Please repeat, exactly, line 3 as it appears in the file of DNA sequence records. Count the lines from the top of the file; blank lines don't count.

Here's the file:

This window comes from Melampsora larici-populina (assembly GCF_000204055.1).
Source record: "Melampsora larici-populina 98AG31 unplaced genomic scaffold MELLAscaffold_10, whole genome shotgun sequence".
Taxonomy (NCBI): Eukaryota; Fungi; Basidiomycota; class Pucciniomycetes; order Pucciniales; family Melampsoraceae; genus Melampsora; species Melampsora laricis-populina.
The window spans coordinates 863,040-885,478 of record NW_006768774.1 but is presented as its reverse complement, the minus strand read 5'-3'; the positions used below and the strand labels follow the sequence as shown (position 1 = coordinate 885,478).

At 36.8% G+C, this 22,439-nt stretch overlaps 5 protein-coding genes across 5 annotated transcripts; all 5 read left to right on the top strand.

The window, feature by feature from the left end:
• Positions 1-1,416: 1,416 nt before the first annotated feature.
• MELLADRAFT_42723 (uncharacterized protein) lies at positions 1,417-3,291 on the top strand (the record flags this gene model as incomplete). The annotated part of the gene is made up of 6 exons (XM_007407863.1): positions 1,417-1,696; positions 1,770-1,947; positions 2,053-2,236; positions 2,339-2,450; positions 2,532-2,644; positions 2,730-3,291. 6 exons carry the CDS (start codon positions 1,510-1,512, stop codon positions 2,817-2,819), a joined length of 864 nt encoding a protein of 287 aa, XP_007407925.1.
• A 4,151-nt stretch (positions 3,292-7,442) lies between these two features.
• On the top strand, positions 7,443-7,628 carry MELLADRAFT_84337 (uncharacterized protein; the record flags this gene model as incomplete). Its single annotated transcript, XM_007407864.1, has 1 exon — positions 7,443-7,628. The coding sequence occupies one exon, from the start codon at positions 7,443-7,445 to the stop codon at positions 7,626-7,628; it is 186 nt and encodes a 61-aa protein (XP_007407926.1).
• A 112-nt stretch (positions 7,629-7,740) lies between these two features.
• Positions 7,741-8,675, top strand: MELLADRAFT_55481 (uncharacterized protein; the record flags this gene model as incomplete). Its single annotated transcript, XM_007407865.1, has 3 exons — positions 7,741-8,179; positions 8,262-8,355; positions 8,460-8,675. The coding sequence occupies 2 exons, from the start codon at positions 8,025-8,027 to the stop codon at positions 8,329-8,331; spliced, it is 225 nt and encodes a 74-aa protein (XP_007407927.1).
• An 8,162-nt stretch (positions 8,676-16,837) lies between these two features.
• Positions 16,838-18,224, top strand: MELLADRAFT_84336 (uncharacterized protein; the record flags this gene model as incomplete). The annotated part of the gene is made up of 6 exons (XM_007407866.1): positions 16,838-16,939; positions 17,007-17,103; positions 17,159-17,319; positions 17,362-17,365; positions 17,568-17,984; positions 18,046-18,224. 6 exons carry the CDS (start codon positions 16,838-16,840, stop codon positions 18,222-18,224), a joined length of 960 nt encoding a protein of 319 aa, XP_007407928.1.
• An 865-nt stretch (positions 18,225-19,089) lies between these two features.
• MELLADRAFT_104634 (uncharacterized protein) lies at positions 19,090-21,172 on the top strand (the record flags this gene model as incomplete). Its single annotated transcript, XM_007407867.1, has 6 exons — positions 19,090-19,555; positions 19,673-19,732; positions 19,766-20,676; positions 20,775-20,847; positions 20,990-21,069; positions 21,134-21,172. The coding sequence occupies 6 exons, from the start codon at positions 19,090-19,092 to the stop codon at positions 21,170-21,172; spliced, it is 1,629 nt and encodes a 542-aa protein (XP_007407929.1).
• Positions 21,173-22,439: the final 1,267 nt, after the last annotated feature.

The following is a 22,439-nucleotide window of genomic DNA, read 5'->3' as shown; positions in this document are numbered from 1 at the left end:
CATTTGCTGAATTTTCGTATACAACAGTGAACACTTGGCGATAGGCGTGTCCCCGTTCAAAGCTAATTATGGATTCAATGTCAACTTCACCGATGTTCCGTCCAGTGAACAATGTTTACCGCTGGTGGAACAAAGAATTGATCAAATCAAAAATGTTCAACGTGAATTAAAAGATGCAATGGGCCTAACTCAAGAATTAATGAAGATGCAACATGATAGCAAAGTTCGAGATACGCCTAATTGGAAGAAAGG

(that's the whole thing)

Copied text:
Taxonomy (NCBI): Eukaryota; Fungi; Basidiomycota; class Pucciniomycetes; order Pucciniales; family Melampsoraceae; genus Melampsora; species Melampsora laricis-populina.